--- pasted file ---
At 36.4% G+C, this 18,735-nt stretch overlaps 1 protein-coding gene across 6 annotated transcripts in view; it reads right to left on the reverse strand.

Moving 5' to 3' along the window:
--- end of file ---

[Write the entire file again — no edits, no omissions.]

At 36.4% G+C, this 18,735-nt stretch overlaps 1 protein-coding gene across 6 annotated transcripts in view; it reads right to left on the reverse strand.

Moving 5' to 3' along the window: